adequately addressed by Muslim civil rights advocacy
organizations, women’s rights organizations, or civil liberties
advocates. From the outset, it is worth emphasizing that there is no
singular, unitary “Muslim woman” that can represent the experiences and
grievances of the diversity of women who identify as Muslim. These women
come from various racial and ethnic backgrounds, hold diverse political
viewpoints, and adopt beliefs ranging from staunch secularism to
religious orthodoxy. That said, their Muslim identities often subject
them to common adverse experiences because they are falsely stereotyped
as meek, powerless, oppressed, or, after 9/11, as sympathetic to
terrorism. Muslim women of all races and levels of religiosity face
unique forms of discrimination at the intersection of religion, race,
and gender because the September 11th terrorist attacks transformed the
meaning of the Muslim headscarf.
by Richard Bulliet
The phrase “Islamo-Christian
civilization” first appeared in 2004 in the book The Case for Islamo-Christian Civilization
by historian Richard W. Bulliet. It was coined with a two-fold purpose. First,
in the aftermath of the 9/11 terrorist attacks, it was proposed as a way of
focusing on the shared history and characteristics of the Islamic and Christian
religious communities, rather than on past and current episodes of enmity
between them. It followed the pattern of “Judeo-Christian civilization,” a
phrase that came into vogue in the 1950s as an oblique avowal of the
post-Holocaust mood of interfaith reconciliation in Europe and America. Second,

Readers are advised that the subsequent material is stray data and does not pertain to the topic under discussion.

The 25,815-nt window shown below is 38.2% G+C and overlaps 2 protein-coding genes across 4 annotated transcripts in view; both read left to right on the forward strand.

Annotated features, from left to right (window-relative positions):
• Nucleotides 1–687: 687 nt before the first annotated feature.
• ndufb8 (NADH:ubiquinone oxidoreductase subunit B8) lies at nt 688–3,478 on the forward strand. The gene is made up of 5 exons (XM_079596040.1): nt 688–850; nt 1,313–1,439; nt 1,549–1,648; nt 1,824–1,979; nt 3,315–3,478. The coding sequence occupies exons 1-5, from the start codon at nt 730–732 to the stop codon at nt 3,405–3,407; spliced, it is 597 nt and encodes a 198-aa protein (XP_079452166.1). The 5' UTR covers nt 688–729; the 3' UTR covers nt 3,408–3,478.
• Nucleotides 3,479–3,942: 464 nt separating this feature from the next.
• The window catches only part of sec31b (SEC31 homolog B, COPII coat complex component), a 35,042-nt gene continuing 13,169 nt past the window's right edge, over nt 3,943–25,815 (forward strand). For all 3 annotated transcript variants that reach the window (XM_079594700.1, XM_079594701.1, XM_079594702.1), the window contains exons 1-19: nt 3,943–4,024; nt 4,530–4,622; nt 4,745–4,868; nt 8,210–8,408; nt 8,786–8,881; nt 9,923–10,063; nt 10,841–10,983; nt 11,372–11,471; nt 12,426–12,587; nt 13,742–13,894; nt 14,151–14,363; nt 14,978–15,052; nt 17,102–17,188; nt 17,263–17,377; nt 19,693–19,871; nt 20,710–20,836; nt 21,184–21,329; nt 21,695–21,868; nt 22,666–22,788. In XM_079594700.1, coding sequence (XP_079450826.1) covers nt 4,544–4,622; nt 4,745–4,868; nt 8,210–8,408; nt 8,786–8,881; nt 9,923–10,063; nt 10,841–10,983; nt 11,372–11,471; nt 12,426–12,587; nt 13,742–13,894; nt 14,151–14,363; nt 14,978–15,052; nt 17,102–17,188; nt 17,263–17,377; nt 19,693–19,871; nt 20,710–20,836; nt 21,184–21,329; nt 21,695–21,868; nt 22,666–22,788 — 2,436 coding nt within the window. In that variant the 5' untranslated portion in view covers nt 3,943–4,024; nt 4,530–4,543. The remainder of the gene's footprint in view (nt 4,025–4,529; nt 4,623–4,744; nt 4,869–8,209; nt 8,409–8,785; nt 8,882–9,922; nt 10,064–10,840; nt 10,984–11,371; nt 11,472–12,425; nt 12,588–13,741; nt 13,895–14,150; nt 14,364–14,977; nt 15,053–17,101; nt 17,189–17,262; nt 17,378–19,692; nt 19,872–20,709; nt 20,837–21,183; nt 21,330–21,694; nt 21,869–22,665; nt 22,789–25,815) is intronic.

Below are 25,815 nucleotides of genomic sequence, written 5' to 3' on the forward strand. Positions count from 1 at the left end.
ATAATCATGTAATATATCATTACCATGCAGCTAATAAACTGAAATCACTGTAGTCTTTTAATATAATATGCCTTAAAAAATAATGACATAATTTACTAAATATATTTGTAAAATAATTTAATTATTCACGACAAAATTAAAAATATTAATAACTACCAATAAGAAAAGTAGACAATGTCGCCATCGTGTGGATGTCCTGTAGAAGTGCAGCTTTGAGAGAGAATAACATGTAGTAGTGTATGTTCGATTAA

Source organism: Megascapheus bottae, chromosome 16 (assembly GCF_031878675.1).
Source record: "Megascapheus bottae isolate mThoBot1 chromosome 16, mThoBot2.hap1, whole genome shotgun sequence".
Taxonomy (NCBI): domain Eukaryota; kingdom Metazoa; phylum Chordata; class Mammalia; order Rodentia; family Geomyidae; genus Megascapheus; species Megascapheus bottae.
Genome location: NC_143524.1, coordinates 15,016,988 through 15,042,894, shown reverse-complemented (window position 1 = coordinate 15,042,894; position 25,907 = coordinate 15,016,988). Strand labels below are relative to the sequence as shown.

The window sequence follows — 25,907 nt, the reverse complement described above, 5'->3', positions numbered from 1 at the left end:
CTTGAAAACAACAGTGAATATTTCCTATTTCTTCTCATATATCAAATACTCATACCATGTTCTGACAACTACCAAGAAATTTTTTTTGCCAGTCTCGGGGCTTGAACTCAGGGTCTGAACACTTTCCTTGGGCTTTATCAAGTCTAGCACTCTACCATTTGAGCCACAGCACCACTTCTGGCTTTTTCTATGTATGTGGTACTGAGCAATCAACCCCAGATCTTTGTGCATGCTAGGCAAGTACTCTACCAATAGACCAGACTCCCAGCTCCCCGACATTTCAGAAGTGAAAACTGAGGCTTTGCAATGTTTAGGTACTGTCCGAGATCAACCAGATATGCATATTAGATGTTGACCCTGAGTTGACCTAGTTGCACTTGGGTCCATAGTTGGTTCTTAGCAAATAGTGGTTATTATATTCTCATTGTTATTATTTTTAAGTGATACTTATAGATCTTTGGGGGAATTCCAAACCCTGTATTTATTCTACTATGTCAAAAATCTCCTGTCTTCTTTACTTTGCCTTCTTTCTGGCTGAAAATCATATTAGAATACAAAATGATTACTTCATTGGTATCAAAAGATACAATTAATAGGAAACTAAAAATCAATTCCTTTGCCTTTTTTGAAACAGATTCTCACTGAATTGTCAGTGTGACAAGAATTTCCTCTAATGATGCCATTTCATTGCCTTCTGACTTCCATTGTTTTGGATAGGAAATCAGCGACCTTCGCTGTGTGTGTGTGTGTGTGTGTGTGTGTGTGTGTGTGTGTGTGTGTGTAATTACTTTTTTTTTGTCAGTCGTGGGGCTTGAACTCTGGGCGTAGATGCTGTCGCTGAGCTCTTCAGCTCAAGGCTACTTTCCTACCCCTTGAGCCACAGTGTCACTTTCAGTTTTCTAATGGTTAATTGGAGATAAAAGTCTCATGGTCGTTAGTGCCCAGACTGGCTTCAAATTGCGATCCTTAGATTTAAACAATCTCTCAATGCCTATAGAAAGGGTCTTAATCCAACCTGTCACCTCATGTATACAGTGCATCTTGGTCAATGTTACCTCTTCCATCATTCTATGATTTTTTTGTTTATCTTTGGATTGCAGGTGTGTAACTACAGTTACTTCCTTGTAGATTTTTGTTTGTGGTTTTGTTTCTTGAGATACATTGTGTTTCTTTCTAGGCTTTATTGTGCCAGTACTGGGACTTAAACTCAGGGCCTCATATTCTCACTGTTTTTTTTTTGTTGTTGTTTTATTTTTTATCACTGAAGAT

it was proposed as a way of encouraging historical and conceptual investigation
of the great extent of overlap and parallel growth between the two
religions that had manifested itself in myriad ways over many centuries. It
took as an axiom this notion: The greater the recognition of a sibling relationship
between Islam and Christianity, the better the prospects for peaceful
coexistence in future years.
by Nader Hashemi
Nader Hashemi offers an alternative to the conventional analysis of the relationship between Islam and democracy generally found in popular and intellectual debates in the West. He attempt to provide a critical analytical framework to examine the relationship between Islam and democracy historically, comparatively and dispassionately.
The Institute for Social Policy and Understanding (ISPU) is an
independent nonprofit public policy research organization. Our mission
is to provide expert analysis, insight and context to critical issues
facing our nation, with an emphasis on those issues related to Muslim
communities in the U.S. and abroad.
The British Council is the UK’s international organisation for educational opportunities and cultural relations. We create international opportunities for the people of the UK and other countries and build
trust between them worldwide. We work in over 100 countries in the arts, education, society and English. The Our Shared Future project, based in the US, aims to improve the public conversation about Muslims and intercultural relations in the US and Europe. Our Shared Future is supported in large part by a grant from the Carnegie Corporation of New York.
www.britishcouncil.org | www.oursharedfuture.org